This led to the court noting, “In almost every state there are allegations and these allegations are now increasing in frequency of deaths in custody described generally by newspapers as lock-up deaths. At present there does not appear to be any machinery to effectively deal with such allegations. Since this is an all-India question concerning all States, it is desirable to issue notices to all the State Governments to find out whether they desire to say anything in the matter.”

A slew of guidelines was issued by the Court on arrests and detention of accused persons, which holds value and relevance till today. They are:

1. The police personnel carrying out the arrest and handling the interrogation of the arrestee should bear accurate, visible and clear identification and name tags of their designation.

2. The Police officer must always carry a memo of arrest during arrest and it shall be signed by the arrested person, with his/her sign, date and time of arrest.

3. A person who has been arrested or detained and is being held in custody in a police station or interrogation centre or other lock up, shall be entitled to have at least one relative known to him or having interest in his welfare being informed, as soon as practicable, that he has been arrested and is being detained at the particular station.

4. The time, place of arrest and venue of custody of an arrestee must be notified by the police where the next friend or relative of the arrestee lives outside the district or town through the Legal Aid Organisation in the District and the police station of the area concerned telegraphically within a period of 8 to 12 hours after the arrest.

5. The person arrested must be informed why he is being arrested and made aware of his right to have someone informed of his arrest or detention as soon as he is put under arrest or is detained.

6. An arrest diary must be made at the place of detention regarding the arrest of the person which shall also disclose the name of the next friend of the person who has been informed of the arrest and the names and particulars of the police officials in whose custody the arrestee is.

7. The arrestee should, where he requests, be also examined at the time of his arrest and major and minor injuries, if any present on his/her body, must be recorded. The Inspection Memo must be signed both by the arrestee and the police officer effecting the arrest and its copy provided to the arrestee.

8. The arrestee must also be examined by a medical practitioner within every 48 hours in custody.

9. Copies of all the documents including the memo of arrest, referred to above, should be sent to the Magistrate for his record.

10. The person arrested has a right to meet a lawyer during the interrogation, although not for the whole time.

11. There should be a police control room in every District and State headquarters where information regarding the arrest and the place of custody of the person arrested must be sent by the arresting officer. This must be done within 12 hours of the arrest.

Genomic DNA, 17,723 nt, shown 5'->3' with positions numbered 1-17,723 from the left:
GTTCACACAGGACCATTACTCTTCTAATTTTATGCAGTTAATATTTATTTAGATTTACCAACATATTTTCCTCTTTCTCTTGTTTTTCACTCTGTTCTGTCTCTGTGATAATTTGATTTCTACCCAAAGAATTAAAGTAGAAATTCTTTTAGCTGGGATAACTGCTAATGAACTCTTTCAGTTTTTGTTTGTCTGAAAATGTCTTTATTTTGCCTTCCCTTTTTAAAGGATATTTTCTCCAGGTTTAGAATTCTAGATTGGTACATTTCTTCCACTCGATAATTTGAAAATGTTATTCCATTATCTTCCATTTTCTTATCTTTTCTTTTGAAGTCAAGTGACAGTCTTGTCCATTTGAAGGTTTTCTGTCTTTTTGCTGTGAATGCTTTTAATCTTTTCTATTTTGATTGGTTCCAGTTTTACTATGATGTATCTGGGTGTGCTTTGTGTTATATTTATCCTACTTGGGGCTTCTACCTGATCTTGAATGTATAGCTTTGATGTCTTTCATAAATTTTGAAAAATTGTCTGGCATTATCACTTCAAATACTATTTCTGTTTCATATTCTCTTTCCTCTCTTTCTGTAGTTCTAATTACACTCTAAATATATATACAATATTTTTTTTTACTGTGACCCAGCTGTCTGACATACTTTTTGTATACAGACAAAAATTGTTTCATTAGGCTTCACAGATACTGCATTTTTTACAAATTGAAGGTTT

Related:

Revisiting DK Basu: The most relevant judgment of all time
Monitoring the condition of Indian prisons
Dr Mahavir Narwal, father of jailed anti-CAA activist Natasha Narwal, dies of Covid

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Centre defends its vaccine price policy, says overzealous judicial intervention unnecessary

The Centre further submitted that differential pricing is to incentivise private manufacturers to increase production, and attract foreign players

10 May 2021

Image Courtesy:ndtv.com

The Central Government has told the Supreme Court that the vaccination policy conforms to the mandate of Article 14 and Article 21 of the Constitution of India, and therefore requires no interference by the judiciary.

On April 30, the Supreme Court had asked the Centre to revisit its vaccine policy so that it withstands scrutiny of Articles 14 and Article 21 of the Constitution. The three-judge bench of Justices DY Chandrachud, L Nageswara Rao and S Ravindra Bhat prima facie held that the Centre’s vaccine policy violated right to health, and suggested centralising procurement and decentralising distribution.

Based on a LiveLaw report, the Centre has now stated that its executive policy decisions have been taken in the most scientific manner, in consultation with experts in the field, keeping in mind the health and well-being of all citizens.

Currently, state governments and the Centre have two different prices for the vaccine. The court had held that compelling the state governments to negotiate with manufacturers on the ground of promoting competition and making it attractive for new vaccine manufacturers, will result in a serious detriment to those in the age group of 18 to 44 years.

But Bar & Bench reports that the Central Government has defended this policy by stating that, “Differential pricing is based on the concept of creating an incentivised demand for the private vaccine manufacturers in order to instil a competitive market resulting in higher production of vaccines and market driven affordable prices for the same. This will also attract offshore vaccine manufacturers to enter the country. This will result in increased availability of vaccine.”